For much of India, toilets are all about an issue of sanitation, health, privacy and dignity, and gender rights

Let’s forget about what Union Minister for Rural Development Jairam Ramesh said and focus on what he is trying to do. It is not an easy campaign to launch and run. Imagine someone asking what do you do? And having to answer, I promote toilets — toilet construction and toilet use. Most activists would happily say — I work on land rights, or housing rights, or equal wages, or the right to education. How many of us would stand up, proud, without batting an eyelid and say, I work on toilet rights? Saddled by both a yuck factor and funny factor, it’s a tough sell. Dealing with defecation, and its stench is yes, yucky. And scatological jokes, a dime a dozen.

Also, toilets appear trivial, fairly low down on our list of stated development priorities. Right to food is up there on top. Then the “bijli, sadak, paani” slogan takes over. Adding “house w/toilet” seems a stretch. Almost a luxury that poor people somehow do not deserve. At best, middle-class India will accept a toilet rights movement only so it cleans up ‘our’ streets and roadsides, and we do not have to gingerly step over mounds of fly covered excrement when we take our morning walk. It’s the same sentiment that makes us want to remove or cover up slum dwellings and shanties. Remove the eyesore, so we can go about our pleasant lives without having to look at the unpleasant lives of our fellow citizens. And we can defecate every morning in the privacy of our tiled toilet, fitted with a flush, wondering why on earth “those people” think open defecation is their birthright.

Anyone who has spent time working with India’s have-nots (in this case — “those without toilets”) whether in rural or in urban areas, will know that “open defecation” is a bit of a euphemism. For women generally, there is nothing “open” about it, save for the sky above their heads.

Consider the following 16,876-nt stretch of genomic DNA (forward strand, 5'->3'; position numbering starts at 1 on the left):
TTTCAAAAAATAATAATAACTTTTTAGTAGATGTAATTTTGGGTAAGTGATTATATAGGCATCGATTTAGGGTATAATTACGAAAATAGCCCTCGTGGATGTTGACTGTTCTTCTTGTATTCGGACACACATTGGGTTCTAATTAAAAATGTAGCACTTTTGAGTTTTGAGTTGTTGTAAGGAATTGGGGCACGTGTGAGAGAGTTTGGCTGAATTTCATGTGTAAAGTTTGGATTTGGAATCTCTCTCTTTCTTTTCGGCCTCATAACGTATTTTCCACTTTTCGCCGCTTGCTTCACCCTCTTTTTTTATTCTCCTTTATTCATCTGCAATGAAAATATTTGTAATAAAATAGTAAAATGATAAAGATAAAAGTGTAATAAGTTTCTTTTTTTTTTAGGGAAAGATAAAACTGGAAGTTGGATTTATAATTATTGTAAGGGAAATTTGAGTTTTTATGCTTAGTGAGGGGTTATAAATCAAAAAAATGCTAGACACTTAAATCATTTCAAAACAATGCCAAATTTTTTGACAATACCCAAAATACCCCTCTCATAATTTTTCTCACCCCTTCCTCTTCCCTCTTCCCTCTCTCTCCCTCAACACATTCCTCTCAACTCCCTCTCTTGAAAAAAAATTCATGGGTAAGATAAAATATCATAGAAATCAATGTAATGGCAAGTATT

In large parts of rural India, women wake up pre-dawn, and carry a vessel of water to a quiet spot, doing their business under the cover of darkness, managing to retain a bit of privacy and dignity. God forbid nature calls in the middle of the day, just hold it in. Never mind the cramps, chronic constipation, piles and poor digestion that will plague them for life. I recall a stroll at dawn many decades ago, along a small river in a backward peri-urban part of Uttar Pradesh. The sloping bank was dotted with squatting women, rows of exposed skin, but every face fully covered with a ghunghat. I understood something about the many ways women held on to their dignity — since they had no choice but to expose their bare bottoms for the world to see, they made sure no one could identify their faces. They were, quite literally, “saving face.”

Assam visit

On a recent visit to Assam with Oxfam India, among the few humanitarian aid agencies working there in both flood and conflict districts, I developed new appreciation for the toilet. When asked just what Oxfam was doing in the relief camps, I learnt it was distributing buckets, mugs, hygiene kits and constructing toilets. Toilets are their big thing (they have a target of 200 latrines) — quick semi-permanent constructions taking no more than two days to build, with a deep disposal pit, concrete slabs for squatting, in a plastic-sheeted cubicle. Visiting camp after camp I understood the priority. Imagine a camp with 12,000 displaced people, crowded into scores of tiny tents, in an open field that the incessant rains have turned into a swamp, with everyone defecating where they can. It is a health nightmare. Or, imagine another camp, where people walk to the nearest water body — a pond, a lake — and defecate in the same place from where they will later draw water for cooking. Sickness in these camps will spread like wildfire.

Women in the camps were the most appreciative of the toilets, for they clearly needed them most desperately. A half-hour boat ride away, in a flood stricken village partially swallowed up by the Brahmaputra, a woman came up to us. Oxfam had constructed a toilet about 20 feet outside her hut. She meekly asked if they could extend the tarpaulin screen from the side of her hut to the toilet, so that people in the village did not have to know every time she used it. Even in a time of such crisis, having lost everything else, she was trying to hold on to a bit of her dignity.

The fact is that toilets are not a trivial matter. Toilets are a sanitation issue, a health issue, a privacy and dignity issue, and yes, a gender rights issue. It’s time we took them seriously.

(Farah Naqvi, a writer and activist, is a member of the National Advisory Council. The views expressed are personal. Email:

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